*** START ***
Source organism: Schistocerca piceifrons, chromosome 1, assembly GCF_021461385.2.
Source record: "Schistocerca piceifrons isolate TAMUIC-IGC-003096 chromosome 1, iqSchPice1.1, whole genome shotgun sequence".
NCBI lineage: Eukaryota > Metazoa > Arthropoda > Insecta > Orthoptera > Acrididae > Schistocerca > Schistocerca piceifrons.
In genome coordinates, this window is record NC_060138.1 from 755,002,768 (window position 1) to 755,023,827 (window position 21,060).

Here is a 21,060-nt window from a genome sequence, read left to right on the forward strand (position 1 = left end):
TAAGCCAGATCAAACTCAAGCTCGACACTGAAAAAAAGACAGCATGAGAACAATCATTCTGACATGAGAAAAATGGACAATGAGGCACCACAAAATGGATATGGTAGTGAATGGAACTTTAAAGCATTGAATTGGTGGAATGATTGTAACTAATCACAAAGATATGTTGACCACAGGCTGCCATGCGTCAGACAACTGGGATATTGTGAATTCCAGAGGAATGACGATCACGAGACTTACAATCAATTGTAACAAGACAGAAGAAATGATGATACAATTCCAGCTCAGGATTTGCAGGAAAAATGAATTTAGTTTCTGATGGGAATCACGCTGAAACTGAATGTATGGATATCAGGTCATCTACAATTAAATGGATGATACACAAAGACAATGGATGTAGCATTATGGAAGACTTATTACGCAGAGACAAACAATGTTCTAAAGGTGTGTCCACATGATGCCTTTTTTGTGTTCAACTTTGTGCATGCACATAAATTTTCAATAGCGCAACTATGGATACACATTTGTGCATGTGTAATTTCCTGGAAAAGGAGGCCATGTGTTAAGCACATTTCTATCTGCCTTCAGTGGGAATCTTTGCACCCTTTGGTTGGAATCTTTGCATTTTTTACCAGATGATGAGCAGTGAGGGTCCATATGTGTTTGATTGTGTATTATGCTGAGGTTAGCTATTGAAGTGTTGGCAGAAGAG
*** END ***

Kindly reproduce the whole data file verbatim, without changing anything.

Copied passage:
Source organism: Schistocerca piceifrons, chromosome 1, assembly GCF_021461385.2.
Source record: "Schistocerca piceifrons isolate TAMUIC-IGC-003096 chromosome 1, iqSchPice1.1, whole genome shotgun sequence".
NCBI lineage: Eukaryota > Metazoa > Arthropoda > Insecta > Orthoptera > Acrididae > Schistocerca > Schistocerca piceifrons.
In genome coordinates, this window is record NC_060138.1 from 755,002,768 (window position 1) to 755,023,827 (window position 21,060).

Here is a 21,060-nt window from a genome sequence, read left to right on the forward strand (position 1 = left end):
TAAGCCAGATCAAACTCAAGCTCGACACTGAAAAAAAGACAGCATGAGAACAATCATTCTGACATGAGAAAAATGGACAATGAGGCACCACAAAATGGATATGGTAGTGAATGGAACTTTAAAGCATTGAATTGGTGGAATGATTGTAACTAATCACAAAGATATGTTGACCACAGGCTGCCATGCGTCAGACAACTGGGATATTGTGAATTCCAGAGGAATGACGATCACGAGACTTACAATCAATTGTAACAAGACAGAAGAAATGATGATACAATTCCAGCTCAGGATTTGCAGGAAAAATGAATTTAGTTTCTGATGGGAATCACGCTGAAACTGAATGTATGGATATCAGGTCATCTACAATTAAATGGATGATACACAAAGACAATGGATGTAGCATTATGGAAGACTTATTACGCAGAGACAAACAATGTTCTAAAGGTGTGTCCACATGATGCCTTTTTTGTGTTCAACTTTGTGCATGCACATAAATTTTCAATAGCGCAACTATGGATACACATTTGTGCATGTGTAATTTCCTGGAAAAGGAGGCCATGTGTTAAGCACATTTCTATCTGCCTTCAGTGGGAATCTTTGCACCCTTTGGTTGGAATCTTTGCATTTTTTACCAGATGATGAGCAGTGAGGGTCCATATGTGTTTGATTGTGTATTATGCTGAGGTTAGCTATTGAAGTGTTGGCAGAAGAG